The three B syndrome

16 Apr

The “3 B Syndrome” is the term frequently used to describe the portrayal of Arabs in the mass media: as bombers, billionaires or belly dancers. The alliteration, humorous in its simplicity, is actually an apt summary for the bulk of stereotypes and illinformed representations of Arabs in news media, film, and daily life.

One person fighting against these stereotypes is Laila Lalami, a Moroccan writer who wrote the sarcastic piece “Arab-bashing for Fun and Profit”, which includes a facetious 12 step guide for how to stereotype Muslims (great piece of counter-hegemonic sarcasm, my personal favorite strategy).  The piece includes tips like, “the villains must all have beards” and “have [the villains] threaten to blow something up.” Published initially in the Los Angeles Times, the piece got a great deal of attention and has been reprinted in many places, and I suggest you check it out.  What Lalami’s post consists of, though she doesn’t refer to them as such, are tropes of empire.  A trope of empire is a familiar and repeated theme, character, narrative, etc., which performs ideological work through the use of language (metaphor, figurative, non-literal) and discourse.  The work done by the perpetuation and ubiquity of these tropes is manifested in the way they essentialize (characterize by unchanging essences), otherize (essentialized characteristics polar opposite of Western characteristics), and create absences (‘other’ is depicted as lacking in positive traits) in the subject.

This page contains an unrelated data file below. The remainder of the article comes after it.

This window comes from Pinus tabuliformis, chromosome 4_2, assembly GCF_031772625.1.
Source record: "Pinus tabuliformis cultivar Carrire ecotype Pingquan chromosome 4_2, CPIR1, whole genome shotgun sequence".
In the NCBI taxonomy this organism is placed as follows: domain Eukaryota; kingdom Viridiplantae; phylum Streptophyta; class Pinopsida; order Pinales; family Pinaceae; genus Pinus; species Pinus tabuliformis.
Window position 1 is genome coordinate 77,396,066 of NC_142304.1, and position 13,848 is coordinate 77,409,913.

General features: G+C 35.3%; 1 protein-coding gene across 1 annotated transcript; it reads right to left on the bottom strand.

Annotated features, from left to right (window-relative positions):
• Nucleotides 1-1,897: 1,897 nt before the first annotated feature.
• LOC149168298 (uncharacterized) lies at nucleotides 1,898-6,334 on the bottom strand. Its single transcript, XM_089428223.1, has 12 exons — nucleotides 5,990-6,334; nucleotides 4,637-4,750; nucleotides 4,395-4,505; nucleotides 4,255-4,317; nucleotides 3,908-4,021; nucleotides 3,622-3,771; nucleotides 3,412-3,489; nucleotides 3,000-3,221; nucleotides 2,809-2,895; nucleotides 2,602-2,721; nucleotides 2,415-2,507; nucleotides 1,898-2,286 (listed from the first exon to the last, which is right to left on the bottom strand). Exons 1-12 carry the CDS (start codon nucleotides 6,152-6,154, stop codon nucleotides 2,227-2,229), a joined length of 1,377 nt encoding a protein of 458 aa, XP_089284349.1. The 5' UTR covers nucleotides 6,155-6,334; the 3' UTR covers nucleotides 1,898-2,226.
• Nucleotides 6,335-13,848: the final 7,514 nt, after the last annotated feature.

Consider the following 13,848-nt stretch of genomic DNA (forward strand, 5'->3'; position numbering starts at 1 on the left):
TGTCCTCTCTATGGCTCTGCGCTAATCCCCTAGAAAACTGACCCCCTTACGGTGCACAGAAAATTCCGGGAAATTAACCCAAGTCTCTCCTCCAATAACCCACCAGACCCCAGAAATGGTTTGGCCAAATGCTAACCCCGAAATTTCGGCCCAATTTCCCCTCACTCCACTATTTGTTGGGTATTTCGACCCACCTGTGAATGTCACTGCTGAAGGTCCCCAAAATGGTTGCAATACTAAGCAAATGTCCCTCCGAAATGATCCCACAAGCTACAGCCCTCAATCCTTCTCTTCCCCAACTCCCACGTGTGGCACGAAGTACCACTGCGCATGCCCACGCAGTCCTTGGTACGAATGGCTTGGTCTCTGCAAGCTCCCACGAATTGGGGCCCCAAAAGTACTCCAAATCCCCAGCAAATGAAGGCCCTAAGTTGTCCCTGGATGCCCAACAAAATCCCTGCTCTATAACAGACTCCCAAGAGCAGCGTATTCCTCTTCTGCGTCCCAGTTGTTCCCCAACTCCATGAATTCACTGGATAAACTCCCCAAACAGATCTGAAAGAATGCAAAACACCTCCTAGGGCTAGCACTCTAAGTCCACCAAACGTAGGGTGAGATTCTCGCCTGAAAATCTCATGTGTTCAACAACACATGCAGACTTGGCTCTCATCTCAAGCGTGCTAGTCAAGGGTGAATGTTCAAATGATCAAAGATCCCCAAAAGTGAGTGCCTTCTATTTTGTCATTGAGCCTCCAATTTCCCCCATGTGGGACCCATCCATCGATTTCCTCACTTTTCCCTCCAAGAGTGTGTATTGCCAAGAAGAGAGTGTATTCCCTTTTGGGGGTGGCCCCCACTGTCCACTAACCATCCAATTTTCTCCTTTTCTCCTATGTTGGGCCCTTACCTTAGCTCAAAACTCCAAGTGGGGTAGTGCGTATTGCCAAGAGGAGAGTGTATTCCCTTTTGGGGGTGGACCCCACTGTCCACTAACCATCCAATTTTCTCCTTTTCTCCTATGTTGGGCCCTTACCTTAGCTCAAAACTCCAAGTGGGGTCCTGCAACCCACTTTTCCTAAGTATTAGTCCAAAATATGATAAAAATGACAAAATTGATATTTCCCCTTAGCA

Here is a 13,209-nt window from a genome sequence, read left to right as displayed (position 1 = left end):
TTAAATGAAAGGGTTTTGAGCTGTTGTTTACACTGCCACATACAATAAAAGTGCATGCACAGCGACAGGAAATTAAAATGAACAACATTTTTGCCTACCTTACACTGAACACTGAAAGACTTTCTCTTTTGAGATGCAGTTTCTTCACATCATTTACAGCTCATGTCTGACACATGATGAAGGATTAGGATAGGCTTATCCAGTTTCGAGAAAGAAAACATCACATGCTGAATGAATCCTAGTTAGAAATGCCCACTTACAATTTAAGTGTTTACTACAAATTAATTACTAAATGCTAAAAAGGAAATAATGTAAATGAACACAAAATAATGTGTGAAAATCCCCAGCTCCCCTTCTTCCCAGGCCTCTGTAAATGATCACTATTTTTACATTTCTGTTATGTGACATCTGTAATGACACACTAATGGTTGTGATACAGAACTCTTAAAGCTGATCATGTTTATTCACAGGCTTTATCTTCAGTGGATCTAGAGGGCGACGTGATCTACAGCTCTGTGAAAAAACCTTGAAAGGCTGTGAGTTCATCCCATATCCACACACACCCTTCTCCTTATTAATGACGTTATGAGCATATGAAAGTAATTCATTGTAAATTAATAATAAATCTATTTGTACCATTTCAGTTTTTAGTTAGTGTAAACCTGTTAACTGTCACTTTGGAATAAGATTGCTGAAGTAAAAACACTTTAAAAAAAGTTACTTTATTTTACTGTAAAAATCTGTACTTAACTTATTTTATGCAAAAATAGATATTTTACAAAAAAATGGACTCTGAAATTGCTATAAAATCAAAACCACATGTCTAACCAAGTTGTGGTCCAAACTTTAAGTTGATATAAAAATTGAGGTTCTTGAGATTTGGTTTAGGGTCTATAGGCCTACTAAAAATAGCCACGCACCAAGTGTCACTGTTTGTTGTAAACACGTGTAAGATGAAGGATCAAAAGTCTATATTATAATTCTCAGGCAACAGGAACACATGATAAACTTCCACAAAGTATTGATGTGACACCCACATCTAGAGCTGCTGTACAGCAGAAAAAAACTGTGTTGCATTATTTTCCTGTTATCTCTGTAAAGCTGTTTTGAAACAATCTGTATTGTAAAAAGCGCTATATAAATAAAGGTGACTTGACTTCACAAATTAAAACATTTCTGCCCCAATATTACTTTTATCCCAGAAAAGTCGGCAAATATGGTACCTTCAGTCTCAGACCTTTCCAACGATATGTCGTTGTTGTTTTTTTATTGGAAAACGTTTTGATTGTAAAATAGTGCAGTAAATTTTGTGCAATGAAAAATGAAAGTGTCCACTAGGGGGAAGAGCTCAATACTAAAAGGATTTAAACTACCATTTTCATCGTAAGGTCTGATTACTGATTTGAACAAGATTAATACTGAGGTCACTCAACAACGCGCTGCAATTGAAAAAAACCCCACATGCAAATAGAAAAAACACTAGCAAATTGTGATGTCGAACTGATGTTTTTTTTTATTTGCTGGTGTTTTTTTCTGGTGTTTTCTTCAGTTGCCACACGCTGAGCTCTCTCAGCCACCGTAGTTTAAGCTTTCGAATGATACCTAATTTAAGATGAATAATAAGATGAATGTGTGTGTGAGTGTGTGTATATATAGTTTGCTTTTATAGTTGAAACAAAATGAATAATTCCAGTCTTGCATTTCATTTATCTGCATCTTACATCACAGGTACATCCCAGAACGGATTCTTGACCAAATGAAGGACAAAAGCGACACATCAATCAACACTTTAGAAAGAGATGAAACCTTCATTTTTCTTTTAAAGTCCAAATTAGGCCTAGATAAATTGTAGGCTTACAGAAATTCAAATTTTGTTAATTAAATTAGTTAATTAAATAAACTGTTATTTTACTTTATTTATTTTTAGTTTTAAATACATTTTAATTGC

One man who studies the relationship between tropes and the ideological work that they perform is Dr. Jack Shaheen.  Shaheen, is an internationally acclaimed author and media critic who also fights to halt (or progress from) the 3 B Syndrome in American media. His award-winning book and film Reel Bad Arabs: How Hollywood Vilifies a People follows the history of the media’s slander against Arab people and shows how stereotypes have grown in the film history over the years.

Watch this clip from the documentary Reel Bad Arabs, the film translation of Shaheen’s book:

Shaheen’s work also offers solutions for how Hollywood can change their defamation Arabs, and he has consulted for films such as “Three Kings”.

Through work like that of Larami and Shaheen, appealing to humor and logic to reveal the absurdities of Hollywood representation of Arabs, the 3 B Syndrome is slowly disintegrating and tropes of empire are being brought out into the open where they can be dispelled.


Devin Riley

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